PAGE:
German is also spoken in Bavaria. Sometimes, however, Bavarians use their own Bavarian words, which frequently sound a bit unusual and can be quite different from region to region. Here's is a small dialect sampler.

 

A young Asian woman toasts a one-litre beer mug with a Bavarian with a long-white beard, wearing a traditional hat and lederhosen. In the background, one can see the beer garden's wait staff.
There are also situations requiring no translation. © fotolia.com/Infinite XX

Allmächd

The Franconian alternative for "Allmächtiger" (Almighty), exclamation of great astonishment, as well as acknowledgement for something extraordinary.

a Maß

Bavarian for: One litre of beer in traditional mug (make sure to include the Bavarian article "a", pronounced like “ah” in English)

Babbadeggl

Swabian dialect for driving licence

Boddl

Franconian word for bottle

Bursch(en)

Boy(s), young man (men)

Dirndl

Girl, young woman, also: traditional festive dress

fesch

Good looking, attractive

Fix, Kruzifix oder “Zefix”

Strong universal curse with numerous variations based on the equivalent to "crucifix", not really heretical

Gaudi

Fun, joke, experience

Geh weida

Doubting, critical: "You can't be serious", "oh, stop", "leave me alone"

G’stand’nes Mannsbild

A true man with a dominant presence, also: corpulent (the opposite of a Haring)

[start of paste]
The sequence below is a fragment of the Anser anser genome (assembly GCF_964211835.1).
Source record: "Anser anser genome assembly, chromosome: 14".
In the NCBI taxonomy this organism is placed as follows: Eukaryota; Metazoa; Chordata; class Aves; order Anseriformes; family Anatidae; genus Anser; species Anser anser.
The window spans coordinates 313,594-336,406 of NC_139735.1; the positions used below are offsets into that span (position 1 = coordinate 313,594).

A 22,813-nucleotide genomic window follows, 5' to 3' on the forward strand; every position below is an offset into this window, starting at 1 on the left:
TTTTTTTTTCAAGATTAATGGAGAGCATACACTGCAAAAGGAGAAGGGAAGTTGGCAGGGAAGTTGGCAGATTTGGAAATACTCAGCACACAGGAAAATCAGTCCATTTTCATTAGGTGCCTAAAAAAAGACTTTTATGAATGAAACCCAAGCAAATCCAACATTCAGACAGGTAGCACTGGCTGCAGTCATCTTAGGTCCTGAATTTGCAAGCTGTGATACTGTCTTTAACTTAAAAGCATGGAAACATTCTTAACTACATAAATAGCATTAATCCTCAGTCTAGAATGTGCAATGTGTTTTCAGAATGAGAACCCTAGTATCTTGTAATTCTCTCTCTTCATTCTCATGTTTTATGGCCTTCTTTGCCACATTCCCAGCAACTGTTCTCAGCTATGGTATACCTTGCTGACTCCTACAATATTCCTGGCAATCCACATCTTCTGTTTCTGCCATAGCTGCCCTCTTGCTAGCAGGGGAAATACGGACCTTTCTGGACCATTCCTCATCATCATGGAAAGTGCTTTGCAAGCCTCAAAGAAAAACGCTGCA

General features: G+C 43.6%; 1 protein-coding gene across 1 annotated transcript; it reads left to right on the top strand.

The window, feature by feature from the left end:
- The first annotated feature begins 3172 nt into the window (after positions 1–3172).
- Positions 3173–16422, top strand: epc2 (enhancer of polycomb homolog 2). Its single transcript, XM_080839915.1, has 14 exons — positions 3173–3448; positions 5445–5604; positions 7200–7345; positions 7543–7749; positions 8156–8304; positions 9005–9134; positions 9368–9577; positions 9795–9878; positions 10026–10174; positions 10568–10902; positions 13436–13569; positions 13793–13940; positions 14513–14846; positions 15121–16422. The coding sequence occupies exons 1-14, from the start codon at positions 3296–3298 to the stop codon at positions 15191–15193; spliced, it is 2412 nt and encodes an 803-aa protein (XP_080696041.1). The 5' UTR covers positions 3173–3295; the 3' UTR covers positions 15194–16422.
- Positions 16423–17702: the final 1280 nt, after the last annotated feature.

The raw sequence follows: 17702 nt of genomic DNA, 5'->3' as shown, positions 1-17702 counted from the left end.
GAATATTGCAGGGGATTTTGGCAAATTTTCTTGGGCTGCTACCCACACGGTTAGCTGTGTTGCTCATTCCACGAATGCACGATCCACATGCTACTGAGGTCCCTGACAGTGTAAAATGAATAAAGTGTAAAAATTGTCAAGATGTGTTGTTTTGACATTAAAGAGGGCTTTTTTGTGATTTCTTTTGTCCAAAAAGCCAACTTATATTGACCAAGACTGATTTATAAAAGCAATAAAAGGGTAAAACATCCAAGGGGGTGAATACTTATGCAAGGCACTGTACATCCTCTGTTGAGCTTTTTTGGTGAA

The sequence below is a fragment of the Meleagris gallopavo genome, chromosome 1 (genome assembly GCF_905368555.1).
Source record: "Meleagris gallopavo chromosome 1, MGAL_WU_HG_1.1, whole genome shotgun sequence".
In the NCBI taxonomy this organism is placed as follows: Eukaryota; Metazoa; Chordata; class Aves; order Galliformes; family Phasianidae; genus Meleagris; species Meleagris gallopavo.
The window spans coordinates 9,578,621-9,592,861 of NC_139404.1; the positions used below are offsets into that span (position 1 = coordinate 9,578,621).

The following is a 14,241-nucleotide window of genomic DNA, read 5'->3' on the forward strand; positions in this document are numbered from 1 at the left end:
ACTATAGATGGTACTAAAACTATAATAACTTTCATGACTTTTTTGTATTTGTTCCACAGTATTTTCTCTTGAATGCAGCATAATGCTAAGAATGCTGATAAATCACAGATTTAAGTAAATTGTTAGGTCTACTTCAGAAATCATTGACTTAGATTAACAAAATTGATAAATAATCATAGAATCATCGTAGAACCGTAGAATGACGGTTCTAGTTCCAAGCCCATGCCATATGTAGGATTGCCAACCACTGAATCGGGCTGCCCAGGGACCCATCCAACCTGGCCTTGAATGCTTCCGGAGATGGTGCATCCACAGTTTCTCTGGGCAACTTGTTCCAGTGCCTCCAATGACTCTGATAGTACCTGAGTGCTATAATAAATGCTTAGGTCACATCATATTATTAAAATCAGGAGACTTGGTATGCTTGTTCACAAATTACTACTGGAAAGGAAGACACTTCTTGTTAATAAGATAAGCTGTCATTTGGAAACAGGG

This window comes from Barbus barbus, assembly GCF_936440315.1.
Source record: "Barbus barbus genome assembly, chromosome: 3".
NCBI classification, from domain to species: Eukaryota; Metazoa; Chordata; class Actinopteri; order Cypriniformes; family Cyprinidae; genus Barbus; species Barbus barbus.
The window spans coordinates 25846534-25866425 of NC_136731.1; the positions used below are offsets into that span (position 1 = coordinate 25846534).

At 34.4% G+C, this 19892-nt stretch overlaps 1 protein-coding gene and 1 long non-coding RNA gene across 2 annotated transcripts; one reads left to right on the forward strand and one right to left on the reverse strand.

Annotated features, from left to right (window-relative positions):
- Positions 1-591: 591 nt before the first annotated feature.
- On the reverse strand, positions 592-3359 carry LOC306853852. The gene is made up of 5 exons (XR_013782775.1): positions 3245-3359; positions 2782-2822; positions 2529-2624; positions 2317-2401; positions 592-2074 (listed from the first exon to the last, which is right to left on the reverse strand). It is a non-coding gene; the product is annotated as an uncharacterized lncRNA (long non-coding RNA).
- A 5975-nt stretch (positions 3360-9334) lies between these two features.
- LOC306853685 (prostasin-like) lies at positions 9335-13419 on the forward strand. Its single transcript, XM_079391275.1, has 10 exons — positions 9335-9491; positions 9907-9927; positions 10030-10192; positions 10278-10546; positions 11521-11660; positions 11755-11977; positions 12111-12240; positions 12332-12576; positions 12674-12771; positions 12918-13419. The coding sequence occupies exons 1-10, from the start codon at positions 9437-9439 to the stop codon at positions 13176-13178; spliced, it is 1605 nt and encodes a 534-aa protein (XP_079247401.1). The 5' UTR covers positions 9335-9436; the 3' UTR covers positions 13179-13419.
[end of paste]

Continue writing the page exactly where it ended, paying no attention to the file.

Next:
Grischbala

Franconian for people of marginal physical stature

Grüß Gott

Standard Bavarian salutation

Haring

Very thin man, the opposite of a "G'stand'nes Mannsbild"

Habe d’Ehre

Bavarian / Swabian for "It's an honour", traditional, very respectful salutation

Host mi!

Affirmative statement, Bavarian version of "basta"

Ja mei

Bavarian statement of tolerance with numerous nuances: "It doesn't matter", "It doesn't matter to me", "I can't change it", experts are able to use it universally

Ois isi

Taken from English ("easy"), equivalent to: "No problem, we can do this" or: "Everything is running according to plan"

Prost / Prosit

Bavarian-Franconian equivalent to "cheers"

Najgschmäggda / Raigschmeggda

Franconian / Swabian for: Newcomer

Rossmugga

Swabian for freckles

Sajdla

Franconian word for beer mug

Sauber sog I:

Exclamation of recognition and astonishment for an extraordinary achievement. Superlative: "Da legst Di nieder"

Schau ma moi

Bavarian laissez-faire, the equivalent to "time will tell"

Schmankerl

Traditional Bavarian culinary delights

Schmarrn

Dismissive commentary, "that's nonsense"

Schneggle

Swabian equivalent to the German "Schneckchen": an attractive young woman

Servus

Jolly, very personal welcome salutation or parting farewell

A weng

Franconian, originally meaning: a little bit, very frequently interjected in spoken language as a sign of modesty

Wer ko, der ko

Bavarian for "when you've got it, you've got it", said by self-confident persons with regard to their own abilities

Wiesn

Bavarian abbreviation for the Oktoberfest, which is held at the "Theresienwiese" in Munich